3D printing technology has already been used to create hearts, body parts, and flesh, but it was recently used to save an endangered hornbill under the care of ZooTampa. Crescent, a great hornbill, had cancer in her bill, but due to surgery and a custom-printed prosthetic, she’s back on her feet. Crescent was diagnosed with squamous cell carcinoma, a kind of skin cancer. It’s a prevalent type of skin cancer in people, and it’s also a common cause of death in hornbills.
Crescent’s casque, a distinctive structure that perches on the bird’s head and serves as a resonating chamber for the bird’s sounds as well as signifying sexual maturity, was affected by the malignancy. Professor Summer Decker of the University of South Florida’s Morsani College of Medicine’s Department of Radiology, which oversees the 3D Clinical Applications lab, has offered assistance to Crescent’s casque. The staff here has previously offered its time to aid the inhabitants of the charity zoo by doing specialist imaging, and they came up with the notion that Crescent’s health may be improved with the use of 3D printing.
“What would we do if this was a human?” we wondered. Decker stated in an emailed statement to IFLScience. “So we started planning how to repair Crescent’s casque using the same technology we use on our human patients every day – 3D printing.” The USF team of researchers used Formlabs equipment to create a 3D-printed replacement for the sick piece of Crescent’s casque. Formlabs is a Massachusetts-based 3D printing technology established by Massachusetts Institute of Technology (MIT) Media Lab students.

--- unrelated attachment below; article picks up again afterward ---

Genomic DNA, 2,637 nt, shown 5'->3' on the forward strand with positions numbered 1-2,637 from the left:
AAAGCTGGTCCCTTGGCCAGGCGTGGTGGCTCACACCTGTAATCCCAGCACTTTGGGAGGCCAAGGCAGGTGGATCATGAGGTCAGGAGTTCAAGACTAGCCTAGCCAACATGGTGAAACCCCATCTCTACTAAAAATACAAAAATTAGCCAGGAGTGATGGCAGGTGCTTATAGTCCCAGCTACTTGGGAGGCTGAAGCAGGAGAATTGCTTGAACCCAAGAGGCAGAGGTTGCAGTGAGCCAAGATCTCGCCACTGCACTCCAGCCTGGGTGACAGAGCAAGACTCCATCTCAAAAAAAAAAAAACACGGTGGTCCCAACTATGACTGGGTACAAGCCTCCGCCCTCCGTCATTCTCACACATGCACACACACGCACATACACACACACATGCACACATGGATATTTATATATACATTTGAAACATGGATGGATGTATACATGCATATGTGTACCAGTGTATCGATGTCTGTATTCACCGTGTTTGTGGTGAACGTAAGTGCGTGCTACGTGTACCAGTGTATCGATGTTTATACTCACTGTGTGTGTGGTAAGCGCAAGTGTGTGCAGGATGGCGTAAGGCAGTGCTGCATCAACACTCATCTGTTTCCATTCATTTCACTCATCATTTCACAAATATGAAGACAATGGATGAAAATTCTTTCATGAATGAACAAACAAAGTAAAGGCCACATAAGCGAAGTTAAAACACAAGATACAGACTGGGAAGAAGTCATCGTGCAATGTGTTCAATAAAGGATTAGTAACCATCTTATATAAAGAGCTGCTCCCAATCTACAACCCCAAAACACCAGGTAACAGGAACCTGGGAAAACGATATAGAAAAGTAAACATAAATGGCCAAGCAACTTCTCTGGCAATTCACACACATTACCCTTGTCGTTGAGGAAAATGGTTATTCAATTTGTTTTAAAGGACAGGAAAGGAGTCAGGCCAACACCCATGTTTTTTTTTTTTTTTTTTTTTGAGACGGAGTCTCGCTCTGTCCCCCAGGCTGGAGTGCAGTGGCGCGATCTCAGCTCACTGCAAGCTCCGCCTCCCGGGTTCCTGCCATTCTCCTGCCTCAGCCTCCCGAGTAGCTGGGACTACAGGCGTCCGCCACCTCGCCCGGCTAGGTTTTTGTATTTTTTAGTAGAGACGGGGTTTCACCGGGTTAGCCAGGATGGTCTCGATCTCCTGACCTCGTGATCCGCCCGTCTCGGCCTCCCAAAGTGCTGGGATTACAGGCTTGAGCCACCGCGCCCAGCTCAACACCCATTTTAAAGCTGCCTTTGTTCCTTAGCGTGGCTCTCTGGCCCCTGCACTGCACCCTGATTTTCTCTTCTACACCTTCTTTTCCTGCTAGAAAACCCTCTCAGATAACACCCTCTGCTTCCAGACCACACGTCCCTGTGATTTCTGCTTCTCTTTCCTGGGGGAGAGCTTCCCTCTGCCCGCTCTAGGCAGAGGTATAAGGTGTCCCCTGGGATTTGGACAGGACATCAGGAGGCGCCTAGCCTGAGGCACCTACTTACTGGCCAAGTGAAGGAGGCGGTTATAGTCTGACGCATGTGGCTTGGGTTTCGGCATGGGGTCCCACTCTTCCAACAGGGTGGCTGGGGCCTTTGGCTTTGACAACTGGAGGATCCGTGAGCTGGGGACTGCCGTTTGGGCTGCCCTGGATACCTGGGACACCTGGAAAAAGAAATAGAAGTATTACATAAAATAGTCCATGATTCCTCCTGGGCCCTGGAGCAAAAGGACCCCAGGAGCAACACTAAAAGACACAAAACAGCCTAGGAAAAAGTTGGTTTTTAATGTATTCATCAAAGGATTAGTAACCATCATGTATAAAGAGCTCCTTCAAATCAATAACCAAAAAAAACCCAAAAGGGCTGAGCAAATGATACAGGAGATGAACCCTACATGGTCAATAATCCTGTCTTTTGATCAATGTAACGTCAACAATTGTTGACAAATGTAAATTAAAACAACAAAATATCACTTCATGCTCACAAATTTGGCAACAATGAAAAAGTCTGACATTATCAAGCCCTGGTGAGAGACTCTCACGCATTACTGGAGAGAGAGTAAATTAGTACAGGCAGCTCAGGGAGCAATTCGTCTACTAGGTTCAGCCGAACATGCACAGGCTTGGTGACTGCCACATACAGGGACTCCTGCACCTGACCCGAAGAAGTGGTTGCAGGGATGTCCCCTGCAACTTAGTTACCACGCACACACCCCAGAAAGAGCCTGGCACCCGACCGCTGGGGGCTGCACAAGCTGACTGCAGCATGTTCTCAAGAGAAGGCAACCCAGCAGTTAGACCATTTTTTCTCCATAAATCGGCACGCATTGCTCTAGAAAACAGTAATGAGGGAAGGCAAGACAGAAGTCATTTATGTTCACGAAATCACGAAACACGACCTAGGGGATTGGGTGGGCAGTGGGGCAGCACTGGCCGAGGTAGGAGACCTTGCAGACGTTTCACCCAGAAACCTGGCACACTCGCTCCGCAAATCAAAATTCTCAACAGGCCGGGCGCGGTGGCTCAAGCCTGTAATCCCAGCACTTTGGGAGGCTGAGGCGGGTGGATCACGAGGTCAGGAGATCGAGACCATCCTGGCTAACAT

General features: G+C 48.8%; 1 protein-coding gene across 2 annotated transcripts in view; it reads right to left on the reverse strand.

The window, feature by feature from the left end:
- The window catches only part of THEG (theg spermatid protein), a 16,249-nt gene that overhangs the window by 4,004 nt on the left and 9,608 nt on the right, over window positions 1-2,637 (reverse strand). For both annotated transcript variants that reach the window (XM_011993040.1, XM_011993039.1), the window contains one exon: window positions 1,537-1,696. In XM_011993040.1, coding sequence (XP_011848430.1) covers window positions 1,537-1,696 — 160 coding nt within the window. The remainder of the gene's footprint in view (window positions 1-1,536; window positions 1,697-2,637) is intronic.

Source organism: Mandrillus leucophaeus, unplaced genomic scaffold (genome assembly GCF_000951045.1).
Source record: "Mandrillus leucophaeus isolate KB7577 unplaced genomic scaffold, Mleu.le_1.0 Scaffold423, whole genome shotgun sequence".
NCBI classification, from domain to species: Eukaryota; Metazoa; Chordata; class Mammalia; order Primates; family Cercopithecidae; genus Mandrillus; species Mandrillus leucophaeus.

They were also able to build cutting guidelines for Crescent’s unique tumor using 3D imaging and printing, making the tumor removal easier for the surgeons. Crescent’s sinuses would be exposed if the tumor was removed, so the USF team used the printers to manufacture a new, synthetic casque based on CT images. They chose BioMed White Resin, a unique material that would be robust enough without being too heavy.
Using dental acrylic, surgeons were able to glue the 3D-printed casque to Crescent’s beak. While the material’s initial coloring didn’t match Crescent’s appearance, it proved to be compatible with the preening oils secreted from glands above her tail, resulting in a prosthesis that was the same color as the rest of her casque after a little self-pampering. Crescent is recuperating well following her operation, according to reports, and is eating, behaving, and – perhaps most amazingly – sounding precisely as she did before.
The IUCN Red List classifies great hornbills, commonly known as Indian hornbills (Buceros bicornis), as vulnerable. The natural population ranges from India to Indonesia, although it has been declining owing to habitat destruction from hunting, forestry, and urban expansion. “Formlabs’ 3D printers and BioMed materials are used to deliver precision healthcare,” said Gaurav Manchanda, director of medical market development at Formlabs. “Clinical literature has shown improved outcomes when patient-specific prosthetics, medical devices, and surgical guides have been used with human patients.”
“We’re happy that our technology was able to provide Crescent with these same benefits, as well as a unique, unexpected bonus that warmed everyone’s hearts.” On July 4, 2022, this item was updated to indicate that Crescent’s 3D-printed casque was designed and created by the 3D Clinical Applications at the University of South Florida Health Radiology in Tampa, Florida.
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